The X-Files (S10E02) “Founder’s Mutation”



Review by David Paul Hellings


Written and directed by X-favourite James Wong, episode two of this six episode mini-series sees us move back into classic territory with a sense of the continuing conspiracy regarding genetic experimentation by shadowy people, now implicating also the Department of Defence, plus a nod to Cronenberg’s “Scanners” and De Palma’s “The Fury”.

Doctor Sanjay (Chris Logan) hears unbearable sounds in his head, tries to destroy corporate computer files, but lobotomises himself to stop the pain of noise. Mulder and Scully, now officially back in the folds of the FBI, but facing opposition in their pursuit of the truth by the Department of Defence and sworn to secrecy (cue Mulder gag about Edward Snowden), investigate to find respected and powerful Doctor Augustus Goldman (Doug Savant) and his work treating children with extreme physical disabilities may hold more answers than they expected.

“Founder’s Mutation” is a mix of conspiracy and monster of the week (although more of the second clearly comes with the upcoming episode 3 “Mulder and Scully Meet the Were-Monster”) and moves the audience and plot forward from the necessarily thoughtful introductory episode One. Into the mix is also a touching ‘what if?’ relating to Mulder and Scully’s son William (secretly adopted during the original series).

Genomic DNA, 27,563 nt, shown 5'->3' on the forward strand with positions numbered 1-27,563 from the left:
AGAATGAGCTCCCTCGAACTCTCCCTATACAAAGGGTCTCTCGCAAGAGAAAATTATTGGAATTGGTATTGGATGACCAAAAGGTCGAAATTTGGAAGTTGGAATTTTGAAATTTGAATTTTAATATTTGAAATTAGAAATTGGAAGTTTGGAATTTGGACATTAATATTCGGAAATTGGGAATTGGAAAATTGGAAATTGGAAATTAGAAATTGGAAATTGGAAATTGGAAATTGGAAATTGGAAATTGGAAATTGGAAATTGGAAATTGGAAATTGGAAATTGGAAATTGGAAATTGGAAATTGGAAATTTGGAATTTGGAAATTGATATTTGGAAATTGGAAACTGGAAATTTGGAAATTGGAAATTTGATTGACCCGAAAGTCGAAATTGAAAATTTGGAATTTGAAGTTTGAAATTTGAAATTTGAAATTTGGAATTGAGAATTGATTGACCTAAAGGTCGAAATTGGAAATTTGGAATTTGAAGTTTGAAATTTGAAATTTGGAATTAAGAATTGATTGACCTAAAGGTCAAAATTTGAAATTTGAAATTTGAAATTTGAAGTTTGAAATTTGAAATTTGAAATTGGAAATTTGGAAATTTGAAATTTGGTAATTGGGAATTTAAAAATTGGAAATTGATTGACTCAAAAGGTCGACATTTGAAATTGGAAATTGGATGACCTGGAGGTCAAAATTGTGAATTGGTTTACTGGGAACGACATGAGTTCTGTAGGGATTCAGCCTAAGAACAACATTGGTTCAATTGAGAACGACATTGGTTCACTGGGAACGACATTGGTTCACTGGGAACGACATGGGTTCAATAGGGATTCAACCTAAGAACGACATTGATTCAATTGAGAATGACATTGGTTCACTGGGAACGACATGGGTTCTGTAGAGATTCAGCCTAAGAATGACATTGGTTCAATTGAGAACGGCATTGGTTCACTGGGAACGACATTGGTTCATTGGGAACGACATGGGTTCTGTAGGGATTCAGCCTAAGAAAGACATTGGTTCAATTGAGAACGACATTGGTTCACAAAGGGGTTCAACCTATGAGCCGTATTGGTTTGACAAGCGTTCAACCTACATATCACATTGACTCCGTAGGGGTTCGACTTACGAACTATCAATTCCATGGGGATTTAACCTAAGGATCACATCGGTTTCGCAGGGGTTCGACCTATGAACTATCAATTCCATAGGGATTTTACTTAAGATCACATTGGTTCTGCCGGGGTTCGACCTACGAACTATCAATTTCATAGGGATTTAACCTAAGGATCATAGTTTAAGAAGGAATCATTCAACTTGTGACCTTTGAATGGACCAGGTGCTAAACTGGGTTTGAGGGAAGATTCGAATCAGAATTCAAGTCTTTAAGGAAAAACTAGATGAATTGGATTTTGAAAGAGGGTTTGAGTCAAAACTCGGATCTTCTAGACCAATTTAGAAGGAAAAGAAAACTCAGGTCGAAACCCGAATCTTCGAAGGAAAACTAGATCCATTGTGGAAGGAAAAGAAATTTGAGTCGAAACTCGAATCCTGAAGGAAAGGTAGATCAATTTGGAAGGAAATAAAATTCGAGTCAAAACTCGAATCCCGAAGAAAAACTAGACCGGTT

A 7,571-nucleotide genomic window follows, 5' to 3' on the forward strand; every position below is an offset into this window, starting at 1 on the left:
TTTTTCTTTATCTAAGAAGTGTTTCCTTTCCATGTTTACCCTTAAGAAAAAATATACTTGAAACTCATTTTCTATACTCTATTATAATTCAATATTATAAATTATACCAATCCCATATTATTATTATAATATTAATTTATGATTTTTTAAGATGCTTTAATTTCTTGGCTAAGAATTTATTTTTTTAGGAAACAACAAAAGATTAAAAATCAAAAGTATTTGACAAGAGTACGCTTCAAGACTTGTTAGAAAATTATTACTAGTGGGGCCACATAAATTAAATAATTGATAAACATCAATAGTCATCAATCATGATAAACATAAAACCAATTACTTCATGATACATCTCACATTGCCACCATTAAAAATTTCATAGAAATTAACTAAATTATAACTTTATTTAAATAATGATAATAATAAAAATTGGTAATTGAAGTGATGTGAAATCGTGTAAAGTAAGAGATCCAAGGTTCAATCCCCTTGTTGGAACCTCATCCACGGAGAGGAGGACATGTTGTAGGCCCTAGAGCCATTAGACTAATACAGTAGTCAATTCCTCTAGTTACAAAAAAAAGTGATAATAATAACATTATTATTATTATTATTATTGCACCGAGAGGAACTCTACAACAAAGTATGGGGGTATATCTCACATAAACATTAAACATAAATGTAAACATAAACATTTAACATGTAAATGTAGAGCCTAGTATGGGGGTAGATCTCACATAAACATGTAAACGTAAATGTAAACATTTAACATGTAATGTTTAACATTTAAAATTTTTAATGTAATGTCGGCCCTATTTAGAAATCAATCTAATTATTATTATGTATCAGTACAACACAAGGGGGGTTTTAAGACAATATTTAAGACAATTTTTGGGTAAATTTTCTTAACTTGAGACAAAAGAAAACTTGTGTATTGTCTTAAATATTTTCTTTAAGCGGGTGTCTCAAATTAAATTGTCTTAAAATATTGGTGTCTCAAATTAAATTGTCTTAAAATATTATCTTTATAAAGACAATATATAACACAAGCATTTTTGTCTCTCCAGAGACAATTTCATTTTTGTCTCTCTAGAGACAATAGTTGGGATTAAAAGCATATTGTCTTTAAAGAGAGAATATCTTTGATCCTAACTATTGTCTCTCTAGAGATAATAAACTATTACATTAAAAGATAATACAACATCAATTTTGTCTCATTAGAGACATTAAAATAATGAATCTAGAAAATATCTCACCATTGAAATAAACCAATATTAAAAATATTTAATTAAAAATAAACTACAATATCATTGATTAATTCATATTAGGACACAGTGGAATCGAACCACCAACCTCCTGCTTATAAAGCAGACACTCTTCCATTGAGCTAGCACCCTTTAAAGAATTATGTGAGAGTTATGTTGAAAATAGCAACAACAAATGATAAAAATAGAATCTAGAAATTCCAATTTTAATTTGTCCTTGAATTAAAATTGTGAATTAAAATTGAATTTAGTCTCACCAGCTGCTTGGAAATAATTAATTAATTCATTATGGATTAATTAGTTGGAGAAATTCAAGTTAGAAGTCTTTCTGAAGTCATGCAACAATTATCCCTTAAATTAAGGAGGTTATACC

There is a genuine sense in the quality of the episode of being on the mark in relating it to the original series and having the best of tone so that it’s fresh for the modern day. This felt like classic “X-Files” and Duchovny and Anderson give strong performances as usual. Suddenly six episodes don’t seem enough.

The original series, like so many successful, multi-season dramas, lost the plot in terms of story and its way when Duchovny jumped ship in his war against what he saw as unfair financial treatment by Fox. So far, the new mini-series seems to be a case of a happy cast and crew investing wisely so as not to undermine positive memories of the classic series.

image: Fox Broadcasting

This review originally appeared on SFFWorld at:


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